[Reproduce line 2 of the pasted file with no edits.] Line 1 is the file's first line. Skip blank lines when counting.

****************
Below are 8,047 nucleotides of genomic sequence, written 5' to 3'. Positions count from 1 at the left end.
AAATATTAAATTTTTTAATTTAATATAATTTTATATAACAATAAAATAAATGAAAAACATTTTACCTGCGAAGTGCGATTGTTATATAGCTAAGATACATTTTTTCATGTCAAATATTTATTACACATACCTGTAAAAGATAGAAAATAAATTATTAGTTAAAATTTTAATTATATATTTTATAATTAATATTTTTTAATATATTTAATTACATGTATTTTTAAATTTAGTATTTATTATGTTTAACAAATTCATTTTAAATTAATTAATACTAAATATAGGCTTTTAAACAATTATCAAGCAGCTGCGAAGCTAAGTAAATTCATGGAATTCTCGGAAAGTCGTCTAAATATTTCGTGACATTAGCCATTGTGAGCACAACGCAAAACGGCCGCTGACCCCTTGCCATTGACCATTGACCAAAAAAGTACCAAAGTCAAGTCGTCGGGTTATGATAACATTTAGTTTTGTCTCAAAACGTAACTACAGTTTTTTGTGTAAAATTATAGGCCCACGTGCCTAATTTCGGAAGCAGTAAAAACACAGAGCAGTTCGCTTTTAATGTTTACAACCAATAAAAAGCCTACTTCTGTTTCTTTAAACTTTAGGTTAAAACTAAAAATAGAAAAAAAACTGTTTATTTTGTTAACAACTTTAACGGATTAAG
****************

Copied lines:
AAATATTAAATTTTTTAATTTAATATAATTTTATATAACAATAAAATAAATGAAAAACATTTTACCTGCGAAGTGCGATTGTTATATAGCTAAGATACATTTTTTCATGTCAAATATTTATTACACATACCTGTAAAAGATAGAAAATAAATTATTAGTTAAAATTTTAATTATATATTTTATAATTAATATTTTTTAATATATTTAATTACATGTATTTTTAAATTTAGTATTTATTATGTTTAACAAATTCATTTTAAATTAATTAATACTAAATATAGGCTTTTAAACAATTATCAAGCAGCTGCGAAGCTAAGTAAATTCATGGAATTCTCGGAAAGTCGTCTAAATATTTCGTGACATTAGCCATTGTGAGCACAACGCAAAACGGCCGCTGACCCCTTGCCATTGACCATTGACCAAAAAAGTACCAAAGTCAAGTCGTCGGGTTATGATAACATTTAGTTTTGTCTCAAAACGTAACTACAGTTTTTTGTGTAAAATTATAGGCCCACGTGCCTAATTTCGGAAGCAGTAAAAACACAGAGCAGTTCGCTTTTAATGTTTACAACCAATAAAAAGCCTACTTCTGTTTCTTTAAACTTTAGGTTAAAACTAAAAATAGAAAAAAAACTGTTTATTTTGTTAACAACTTTAACGGATTAAG